The Faces Of the City

Life Histories in Bucharest – the 20th Centuryexcerpt "All the Greeks in the city sought to make me their son-in-law."Demostene Gramatopol, 1910-? My initial intention was to interview both Greeks belonging to the old Greek community in Bucharest, and some of those who settled here during the political emigration that followed the Greek civil war in the 40's. Due to the general amnesty in Greece the second category, otherwise quite numerous in the 50's and the 60's, thinned out so severely that I was not able to find anybody at the time when I was working on my project. Doctor Gramatopol belongs to the first category and suggestively represents a particular type of minority, despite certain idiosyncrasies with no national tinge. "What is the significance of the Greek community of which you became part?""No matter where they settled, Greeks created their own environment, a Greek environment. This is the only way they could avoid losing their nationality. And they revolved around the Orthodox Church, which was dependent on the ecumenical patriarchate in Constantinople, and on the Greek school – of various levels: elementary, secondary school and full-time high school. There were only two of the kind in the country, in Bucharest and Galatzi. They even started a college in Galatzi, which the children of the natives also attended, because they taught foreign languages. It was highly valued and had professors from Greece and the Greek isles, especially from the Ionic isles. This was the community and it was supported by the contribution of the members…""Are you talking about the inter-war period?""It has always been so.""As far as you know, how long have these schools existed?""Oh… I used to go to one of them myself, but they were founded around 1890, let's say; since then… When my grandfather came to Romania…""Your grandfather was already here in 1890?""He was… and we had relatives, cousins of my father's, who attended this high school in Galatzi. It was a great honour, back then, to be able to say 'I go to the Greek college in Galatzi,' because they gave you sound education there and they also taught several foreign languages – French, Italian, German. It is through these two things that the Greeks became immune, isolated themselves from the environment and stayed Greek. Of course, many of them lost their nationality through mixed marriages, since the religion was the same… mixed marriages absorbed a large number of Greeks.""This is exactly what I was wondering about when you said the church was the centre… Since the church was Orthodox here, as well as back home, it must have been an instrument of assimilation…""Of the Greeks… yes, but they had the school to stop that. We were several siblings. My father, who had some high school education, was in love with Greek culture and he used to say: 'You have to learn Greek well, you have to be someone!' I studied here, and then he sent me to Greece to complete my education. And, I am proud to say, I speak Greek almost to perfection – God alone is perfect. But I know the language, I studied it passionately: a passion which was at once historical and philological." "The period of your coming of age, your high school years, your college years – it was in the 20's…""The 20's, yes… The Greek community was an organized entity, had a governing board, owned or rented its own headquarters, had youth associations, musical, sports associations, organized national celebrations, like they do in the Romanian communities – national feasts – the days that were of any importance to the Greeks were celebrated here as well. Independence day…""So it was a legal entity…""Legal, yes. Where there was a church, it became a legal entity…""You are talking about the church on Republicii Boulevard.""Yes. The one on the Pache… Boulevard. The Pache… Boulevard. The Republicii Boulevard… Pache Protopopescu was mayor of Bucharest, it was called the Pache Boulevard.""It's in neo-classical style.""Yes, it looks a little like the Parthenon. The columns, the Greek columns. It's a basilica.""And where was the Community House located?""First it was on Lucaci Street, in hired lodgings, then they built a house… their own house, the headquarters of the community, the offices; the high school and the boarding house were at 33 Austrului Street. There was an exchange of assets between Romania and Greece after the war, so there wouldn't be any disputes. The Greeks left these properties; the Romanian state took them, and the Romanian state gave up, if I'm not mistaken, the Romanian Consulate in Thessalonica, it was an exchange of estates.""Who were the leaders of the community at the time when you were young? Do you remember?""I do, how could I not? When I came here in '22 the leader was a banker, Andrei Lazaris. He owned the Greek-Romanian Bank. He was the leader, and there was also a Governing Board. After Lazaris there came another head or president of the community, also a landowner and banker, Vasalopol, who was related to Chrissoveloni, 'gold needle'. There was another bank in front of the National Bank. You must go, see what's inside… the style it had… he was wealthy, travelled around the world and then he said: 'Make me a building like this one!' This house was a replica of a building, an architectural monument in Florence. Chrissoveloni was a very rich man. Greeks were like this. So Vasalopol was both a landowner and a banker. Then came another banker, equally wealthy, a bit of an adventurer, but a capable man nonetheless, a certain Diavulis… he came from Russia, but he had fled Russia, went to Asia, to China, then came to Romania. With a suitcase and nothing more. He came with a suitcase and went into trade, and such was his acumen, that at some point the Romanian state owed him six billion lei. He imported tanning materials and exported – he had a license for export to mother Russia – timber. He made a fortune. He had money to burn. He told me once: 'Come with me, let's leave this country and I'll make you somebody, we'll go to Sweden.' I didn't listen to him, I thought he might do this… and he might do that… and I had small children… but I'll tell you something. Ever since I was twelve, thirteen, I began to read other kind of books than children normally read. There was this magazine called Topics and Ideas and I came across the issues on Socrates, on Plato, on Henri Poincaré, on Herzen. On the Russian anarchists – Kropotkin, Bakunin, Lenin… I have kept the collection, a nice magazine, with substance.""Despite your interest in history and even political sciences, you studied medicine. Does it by any chance have anything to do with this pragmatism typical of the Greeks?""Pragmatism… yes. My father told me: 'You will be a doctor!' That was his wish. And I liked being a doctor. I remember when I was a child, I was in elementary school, and the doctor came over to see us. I was impressed by the doctors' appearance. Back then they had… they wore hard collars, elegant suits, hats, not like these days… I liked medicine because medicine also is ab origine a Greek science… with Hippocrates and all that… I have written some thing in the field of history of medicine…""I don't know to what extent pragmatism is a Greek thing or…""Pragmatism means realism… comes from pragma, which means thing, object.""That is, in philosophical terms, a sort of cult of utility…""Yes, yes… I was pursuing two things at some point, after I graduated from high school, when they were saying to me: 'You'll go on to study either political science or medicine.' Political science would have offered me new possibilities, I could become a consul, go into diplomacy, but then someone says to me: 'And what with it? Better put a plate on your door, people will come to you, you'll make money! What's the use of being appointed by the state, being shipped to and fro…' Big mistake, because, had I gone into diplomacy or become a consular envoy, not only would I have earned much more money… I would have had the chance to see the world… you have access to lots of capitals… I would have… whatever, let bygones be bygones…""When did you begin to frequent the Greek community?""As soon as I came to Bucharest I became a student of the Greek high school, and I had to attend nationalist meetings, where we sang, we danced… as they do in any high school. So. And I have already written one chapter of The history of Greeks in Romania. I even drew a map, of the places where there were Greek communities. From west to east: Turnu Severin, Calafat, Corabia, Giurgiu, Calarashi, Oltenitza, then Tulcea, Galatzi, Braila, Constantza, Bazargic, Sulina – these were all the Greek communities.""So in fact the one in Bucharest was a sort of nucleus of all Greek communities…""A nucleus… yes, precisely, the nucleus.""But the ones in the country were autonomous, were not run from the centre…""No, no, no, they governed themselves, no one interfered. They built their own schools, brought priests from Greece, supported the schools with their own money. Each community was independent. There is one church it would be worth seeing, from the point of view of… to experience a kind of visual, aesthetic voluptuousness… the church in Braila. When I went there I was awe-struck… how shall I put it… the grandeur… the Greeks there were wealthy, they threw up their hats – 'Let's make it as high as the hats or the caps go!' It's extraordinary! Such beauty! There are a few Greeks left in Braila, they maintain the church… there is no priest, they brought one who speaks a little Greek and says mass in both languages, Romanian and Greek. But the church is a real beauty… I met some Greeks there, in Braila, some tycoons, shipping magnates, ship-owners. A Greek becomes a shipping magnate the moment he buys his first boat. The boat – a small boat, then a larger one, a barge, a small coast ship, first on the Danube and then on the Black Sea…""Until he has his own fleet…""Yes… Greeks have a passion for water. As a great thinker used to say: 'The Greeks were an amphibious people,' they like the land, but also the sea… amphibious…""The sense of belonging to the Greek community was normally so strong, was there a strong sense of identity?""Oh, yes, of course there was. The Greeks were keen on having their own church and their own school. Their children had to learn Greek and it was their own business, the children's, where they went from there. But they were… I wouldn't say maniacs, but passionate. This was patriotism back then… country, patris… and patriotism played a great role in building character. Patris and patriot. It was the 400 year period when Greece was under the Turks… 400 years! And if the Greeks as a nation didn't disappear it's because of these two things: the Orthodox faith and the Greek school.""In this respect the Turks were tolerant… in that they didn't care…""Ah, of course… not only didn't they care. But there were many Greeks in the Turks' service. For instance, at the Sublime Porte, as they used to call it, the highest dragomans and officials of the Ottoman Empire were Greeks.""All diplomacy was handled by Greeks.""All diplomacy was Greek, because the Turks were uneducated, completely illiterate, they were only interested in baksheesh, harems and sweets, they knew of nothing else, and left the Greeks to rule the country. This is why the coming of the Phanariot princes was a blessing to this country, because they won certain independence, instead of being turned into a Turkish pashalik, like Bulgaria or Serbia.""They weren't ruled by the Turks, nor was the country divided into rayahs.""But it was…""Where the community is concerned, I have noticed various trends with many minorities.""There were two major trends in Bucharest: the supporters of Venizelos and the royalists. In 1922 there was this clash between King Constantine and the prime minister, Venizelos. Venizelos was a man with great ideas, wanted to create Greece of the two continents, of the five seas. The continents were Europe and Asia Minor and the five seas were the Mediterranean Sea, the Ionic Sea, the Aegean Sea, the Marmara and the Black Sea – that's how far it spread. He was with the Entente, with England, France and Russia, while King Constantine wanted to go with…""With the Central Powers…""With the Central Powers. The disagreement between them led to the loss of this great dream… Greece had received three districts, three vilayet, as they are called, around Smyrna. Greece was big, huge – continental Greece and Asian Greece. Greeks have lived in Smyrna since times immemorial… it's Greek country. If they were to take out the name plates from the streets, the villages, the towns in Asia Minor and put the old ones back again… but there was serious argument between the two, they fell out, King Constantine was forced to abdicate, then he returned to the country and when he came back – King Constantine, that is – Venizelos left. It was a military catastrophe in Asia Minor, I was one of the supporters of Venizelos myself, I was on his side. We, schoolchildren, used to fight among us over this… Venizelos, yes, and his grand ideas…""What about the community here – were they divided?""Divided, of course… And there were two newspapers – one was royalist, the other supported Venizelos. The royalist paper was called Neos Elinismos – The New Hellenism; the other was Es Ethnos. There were two major trends, the Hellenists and the royalists.""Didn't the leftist movements catch?""No, no, no, no one knew about that back then… I was the only one who had read about the Russian anarchists, I read something about socialism in 1922-23, I was curious, but it wasn't known, not to this extent, it wasn't something…""Not even later?""No, no, no, the Greeks in Romania came to know about these trends after the start of the civil war in Greece of '46-'49. They wanted to get control of the community… they did get control; they needed the resources to support the revolutionary movement in Greece. But… they even made me secretary general, but since I didn't live up to their expectations – I wouldn't flaunt my convictions, I wouldn't help promote the revolution in '46-'49 – they kicked me out. They didn't need… It was for the better…""It really was for the better… I read somewhere about this association or something like this, Pro Grecia""The Friends of Greece. It was really more on paper than anything else; it was set up by a journalist, a certain Aristotel Sardelis… he was secretary general with the Ministry of Labour. He earned a lot, he took money from all the Greeks to bring out a newspaper, to make… but he didn't do anything, he just took the money… sly fellow…""How did the community evolve in the 30's, were the two trends still visible?""No, with the restoration in Greece the fights between royalists and the supporters of Venizelos stopped, especially since the two heads of the movements had died: both King Constantine and Venizelos. Then things calmed down on their own. Greeks are passionate when it comes to politics and they are ardent and that's why they make mistakes. You must not be ardent in politics, you have to know how to keep your boat above the waves. They steered to one direction, then to another, and they were wrong, they ruined Greece.""After you completed your education, the leadership of the youth organization was taken over by others, wasn't it?""I left the Greek Students' Association. When I graduated from medical school in '36 I was through with the Association, especially since I was ready to leave to Greece and I didn't feel like... no one had any interest any longer for this society. The school was doing well, had its own income sources, the school...""Donations, or what sort of income?""Donations and the cultural movement that was being rendered profitable and money from the community for self-sustenance... and it lacked enthusiasm on the part of the others. I did it out of enthusiasm for Greek culture. Why shouldn't Greek students have their own society? We took trips to Greece, together with Romanian students... we walked, did some things, then we stopped going, it didn't work any longer. I graduated in '36, went to Greece, I didn't like it, I came back and this is how I spent a couple of years leading up to the events of '38-'39 with Germany, and the revision of the treaties and I wasn't allowed to leave the country any more and, truth be told, I didn't feel like leaving Romania. I was born here, I had lived here all my life, if I had torn myself away... and I think that, had I left for Greece, I would have got there before the revolution began... first of all, I would have been on Greek land during the war and I would have got involved with the Greek resistance against the Germans and the Italians; they would have done away with me, it's as simple as that... but I was lucky, I fought the war in Russia, for Romania, not for Greece. Russia was a beautiful chapter. I studied the Greeks' situation in Russia, I wanted to recreate the Greek communities which the Russians had wiped out. But they resisted the idea, they said no and no... local issues...""Romanian?""No, not Romanian... occupation issues, of the German authorities... of course, if I had gone to Greece, they would have annihilated me. I was part of an underground resistance organization. I couldn't just sit on the fence, play it smart, steer clear of it, just make money and watch others kill one another for this idea: country... if I had joined any organization they would have finished me off. That's for sure. And then, when the civil war started in '46, I took part in it, with the rightists. The right! I am a socialist, I want reforms, I want progress, I want welfare for everybody, but I couldn't agree with some ideas of the Greek communists. God save anyone from the likes of them! You think you have communists here?... these people have no idea what communism means. They are pleasure-seekers. They clap their hands in the meeting room, then they go out, swear and tell jokes. It's not like that with the Greeks. They are terrible, my good sir, terrible!""Who was Markos?""Markos was a worker in the tobacco plant who proclaimed himself general. He assumed leadership of this organization – now he has returned to Greece from Tashkent. He was in exile in Tashkent for thirty years, then he came back to Greece, got himself a pension and now he's living free. Although what Markos did, in my opinion, because I'm not a rightist, was treason. Because the settlement was reached with the Serbian and the Bulgarian dissidence. And what was happening? Both the Serbians and the Bulgarians wanted Thessalonica. And so they suggested Macedonia become independent, with Thessalonica as its capital, so that at some point either Tito or Dimitrov could lay their hands on this independent Macedonia and make it Serbian or Bulgarian. When I saw what they were capable of I swore I would have nothing to do with them. Politics-wise, I am a rightist, I agree with the pre-eminence of the nation, the language, with absolute religious freedom, freedom of thought, things that are frowned upon today, but I can't help it, that's the way I am, I cannot admit of any social structure except for... you know, it's like on the olympic stadium: he who runs faster, who jumps highest, he should come in first. Here things happened the other way around, it's not the capable, the educated, that reached highest, not the well-meaning – in fact, I cannot say more, but the intentions were obvious, the things that surfaced... so you can understand better... there was no doctor's position for me in Bucharest; I had only received an appointment in Soroca, in Bessarabia. But I didn't go there; on the contrary, I went to Simeria in 1938 as radiologist. Do you know where Simeria is?""Of course. It's Piski in Hungarian, they have a dendrological park up there.""Yes, Ocksay, a beautiful park. I was there in winter. I visited the park. It belonged to this Hungarian aristocrat, who invited me over to stay in his house... yes, there was a doctor in Bucharest who had four jobs... five jobs and I didn't even have one. How could I? It was difficult, especially because I was Greek, they didn't want to give me the job... and I went up there. I was well received there. Ocksay had a beautiful manor house on his estate, in the middle of that park of his. I only remained six months in Simeria. Disagreements began and they called back for conscription... but I was well-off there, I earned well, my family was difficult to provide for. My family was like this: my grandmother, my father, my mother, three younger siblings, and I provided for them all.""But your father must have had...""He no longer had anything, poor man, he went bankrupt back in '35. He used to have a fair estate. He was about to buy a house and a property on Rahovei Street. He was 25,000 short. The domain was one million and he only had 975,000. He didn't buy it. And he went into business, bought some big trucks, for transport. A small transport firm, but he lost, mainly because repairs and thefts from the trucks... and he lost everything. When I became a doctor, I was lucky to earn enough to be able to provide for the whole family. They were my responsibility. This is a tradition with the Greeks: one member of the family cares for all the others.""An unwritten law...""Unwritten, yes... I was stuck with my parents and my siblings. A Romanian scholar, a friend of Goga's, used to say to me: Goga was the most agreeable statesman to make conversation with. He was educated and well-spoken. He wasn't fortunate in politics, he sided with the right, with A.C. Cuza and he screwed up, as you say in Romanian. He formed the national Agrarian Party – that's what it was called. There were five Jews among the leaders of the party, in spite of his declared anti-Semitism. They were no obstacle to him... I am just now working on a chapter on difference between Greek and Egyptian art. Egyptian art was dominated by the frontal perspective: that's how you are supposed to see a man! Or else in half, in bas-relief. They knew nothing of movement. That is what they lacked, and they took it over from the Greeks. The Egyptians made huge statues. Massiveness is Asian.""You said you liked Bucharest because of its good society and that you had pleasant memories.""Pleasant memories... this is my pleasant memory: I was still in my second or third year in medical school and I was the most elegant of all students. My father used to buy me smart clothes... I wore four-in-hand tie, corduroy suits... 'and you shall not borrow books and treatises from everybody. You'll buy your own!' He would give me money to buy school books. Cash! 'Go and buy your own books!' I used to lend them to other people to read, but I never borrowed any. He didn't want me to. My father – patera I used to call him, patera... Patera, pater... pater, like in church, pater, father... he would give me money to buy medical treatises. He was so proud! Such was his pride when he came to see me defend my dissertation, when I put on those beautiful robes, he cried for joy... and when I took the exam for a job at the Brancoveanu hospital, it was during the turmoil with Bessarabia... with marshal Antonescu, that's when I sat for a doctor's position and I got it. That day they gave these classes in passive defense and some officer came in and stopped the class because things had taken a dramatic turn in the country, the Romanian government had received an ultimatum to give up Bessarabia. The confirmation came in a few days, I got the position and my father came to the hospital to see me dressed in white... another reason for happiness...""The Greek community that you found in Transylvania remained united during the Soviets?""Until 1937 they had their schools, their churches and cultural, artistic societies. They did. But starting with '37, when the so-called 'liberal' constitution, Stalin's constitution, was passed, they did away with all these and they said: only Russian, and Russian schools, are allowed. They closed them down... what's curious is that when they heard I was Greek they took me home, they had me sit at their table, they shared their food with me... they were happy I had come. I baptized a child, I gave it a Greek name... I only saw two churches in Russia. One was the Greek church in Odessa, built in the same style as the Parthenon – the Greek church – and the other was in Simferopol, where they had the te Deums. At the Greek church there was this one hundred year old priest who said mass. I used to go there sometimes and attend the service. Under Stalin's regime they used to dye Easter eggs and bake pound cakes stealthily and the first time they ate and drank was during the war, under Romanian and German occupation. They took me in there as well... so Stalin, instead of granting them more rights, narrowed them even further. Then I went to another town, Bakhchisaray, where the Tartar khan lived. There is where they came from, where the orders came from for them to jump on horseback and invade Walachia. A Turkish-style building. There used to be a church there as well, a Greek church, Saint Nicholas' church. They took me with them, some twenty people dressed in rags, they took me to the ruins of the church and we had our photograph taken. I've got it somewhere, this photo. I published a short study in the Greek newspaper in Bucharest – Ethnos – which is due to come out in Greece as well, with some photographs documenting my presence among the Greeks in Crimea. The title reads: brief history of the Greeks in Crimea. Because there lived Greeks in Sevastopol, in Simferopol, in Evpatoria, in Kerci and other smaller towns: Aluka, Yalta, Livadia – they were all full of Greeks... once upon a time."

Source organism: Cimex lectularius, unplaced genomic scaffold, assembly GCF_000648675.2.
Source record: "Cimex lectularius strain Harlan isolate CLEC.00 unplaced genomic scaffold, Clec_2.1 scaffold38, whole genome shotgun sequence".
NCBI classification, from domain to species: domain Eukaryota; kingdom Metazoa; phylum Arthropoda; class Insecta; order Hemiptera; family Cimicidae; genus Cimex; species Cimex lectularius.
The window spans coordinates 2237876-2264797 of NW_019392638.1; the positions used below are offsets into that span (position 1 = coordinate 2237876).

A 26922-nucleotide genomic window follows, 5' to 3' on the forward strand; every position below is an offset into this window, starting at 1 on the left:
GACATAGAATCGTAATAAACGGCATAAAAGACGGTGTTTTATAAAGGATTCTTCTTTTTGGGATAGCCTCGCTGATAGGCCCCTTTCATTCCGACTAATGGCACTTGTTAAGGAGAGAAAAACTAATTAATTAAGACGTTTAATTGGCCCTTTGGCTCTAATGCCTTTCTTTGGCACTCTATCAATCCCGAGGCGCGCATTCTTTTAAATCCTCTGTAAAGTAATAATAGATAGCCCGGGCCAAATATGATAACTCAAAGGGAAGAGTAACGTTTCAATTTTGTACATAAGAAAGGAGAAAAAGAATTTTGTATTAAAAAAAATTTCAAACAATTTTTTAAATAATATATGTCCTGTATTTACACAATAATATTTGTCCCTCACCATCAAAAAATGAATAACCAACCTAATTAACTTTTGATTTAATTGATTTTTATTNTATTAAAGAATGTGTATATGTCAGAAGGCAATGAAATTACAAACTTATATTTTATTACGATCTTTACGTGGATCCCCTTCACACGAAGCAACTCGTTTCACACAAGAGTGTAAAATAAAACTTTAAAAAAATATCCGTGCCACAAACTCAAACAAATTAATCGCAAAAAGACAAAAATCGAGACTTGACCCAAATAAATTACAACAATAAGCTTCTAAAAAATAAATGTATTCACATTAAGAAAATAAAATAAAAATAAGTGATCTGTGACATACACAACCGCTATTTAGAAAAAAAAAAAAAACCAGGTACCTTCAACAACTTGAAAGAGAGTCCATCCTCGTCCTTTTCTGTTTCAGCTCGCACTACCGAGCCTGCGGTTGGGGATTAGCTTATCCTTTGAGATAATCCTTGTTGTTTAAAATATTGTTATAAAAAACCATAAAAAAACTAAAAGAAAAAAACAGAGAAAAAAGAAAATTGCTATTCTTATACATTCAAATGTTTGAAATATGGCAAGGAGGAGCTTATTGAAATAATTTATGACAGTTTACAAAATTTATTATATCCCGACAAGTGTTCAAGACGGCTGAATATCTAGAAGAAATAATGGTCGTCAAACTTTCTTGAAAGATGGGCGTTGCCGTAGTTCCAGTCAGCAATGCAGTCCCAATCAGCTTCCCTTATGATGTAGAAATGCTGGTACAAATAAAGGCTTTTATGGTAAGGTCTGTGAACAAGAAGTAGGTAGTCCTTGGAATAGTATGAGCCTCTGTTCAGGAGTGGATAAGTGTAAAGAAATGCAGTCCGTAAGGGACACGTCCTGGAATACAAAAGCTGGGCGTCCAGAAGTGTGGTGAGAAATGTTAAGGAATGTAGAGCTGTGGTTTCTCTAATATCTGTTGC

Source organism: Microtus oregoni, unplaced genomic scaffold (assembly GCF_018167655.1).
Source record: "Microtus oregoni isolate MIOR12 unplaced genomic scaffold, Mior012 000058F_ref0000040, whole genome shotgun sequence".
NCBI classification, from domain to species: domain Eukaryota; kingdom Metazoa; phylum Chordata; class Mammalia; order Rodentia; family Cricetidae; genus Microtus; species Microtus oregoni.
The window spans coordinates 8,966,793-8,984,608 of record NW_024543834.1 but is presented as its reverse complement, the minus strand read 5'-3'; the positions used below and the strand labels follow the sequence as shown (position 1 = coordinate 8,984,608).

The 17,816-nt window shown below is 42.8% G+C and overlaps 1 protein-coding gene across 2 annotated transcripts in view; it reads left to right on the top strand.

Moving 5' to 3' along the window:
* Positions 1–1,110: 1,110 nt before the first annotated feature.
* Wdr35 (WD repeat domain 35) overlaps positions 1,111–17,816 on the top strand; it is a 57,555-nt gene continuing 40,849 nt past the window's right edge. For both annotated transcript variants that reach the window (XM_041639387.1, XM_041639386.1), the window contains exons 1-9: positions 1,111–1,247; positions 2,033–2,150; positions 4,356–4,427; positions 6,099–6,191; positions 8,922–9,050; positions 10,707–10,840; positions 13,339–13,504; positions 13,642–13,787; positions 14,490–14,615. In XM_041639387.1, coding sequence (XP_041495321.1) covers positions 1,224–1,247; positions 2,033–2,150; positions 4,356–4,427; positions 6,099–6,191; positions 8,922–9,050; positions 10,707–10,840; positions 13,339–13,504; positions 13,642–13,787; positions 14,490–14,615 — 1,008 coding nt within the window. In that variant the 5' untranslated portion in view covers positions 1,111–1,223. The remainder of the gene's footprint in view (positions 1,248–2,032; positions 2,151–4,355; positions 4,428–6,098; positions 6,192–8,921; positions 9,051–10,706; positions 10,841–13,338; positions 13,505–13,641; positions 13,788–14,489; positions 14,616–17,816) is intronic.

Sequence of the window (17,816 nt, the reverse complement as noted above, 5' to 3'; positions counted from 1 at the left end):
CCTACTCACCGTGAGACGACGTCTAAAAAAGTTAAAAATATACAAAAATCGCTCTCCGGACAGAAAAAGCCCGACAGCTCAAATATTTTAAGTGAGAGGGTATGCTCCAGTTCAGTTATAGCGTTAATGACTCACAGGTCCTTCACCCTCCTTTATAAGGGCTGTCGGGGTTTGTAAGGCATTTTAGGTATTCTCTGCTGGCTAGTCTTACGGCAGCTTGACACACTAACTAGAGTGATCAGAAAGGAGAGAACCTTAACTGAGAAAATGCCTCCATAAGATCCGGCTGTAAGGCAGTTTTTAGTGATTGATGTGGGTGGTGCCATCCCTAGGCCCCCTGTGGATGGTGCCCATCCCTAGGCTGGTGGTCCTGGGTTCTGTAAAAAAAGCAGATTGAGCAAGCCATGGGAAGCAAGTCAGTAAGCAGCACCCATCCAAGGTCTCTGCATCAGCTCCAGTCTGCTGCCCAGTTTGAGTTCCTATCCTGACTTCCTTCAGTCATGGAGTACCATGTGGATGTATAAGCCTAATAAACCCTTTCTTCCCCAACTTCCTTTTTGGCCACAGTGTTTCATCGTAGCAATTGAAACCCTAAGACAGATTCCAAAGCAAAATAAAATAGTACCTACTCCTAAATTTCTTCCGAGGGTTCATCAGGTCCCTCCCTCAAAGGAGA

by Zoltán Rostás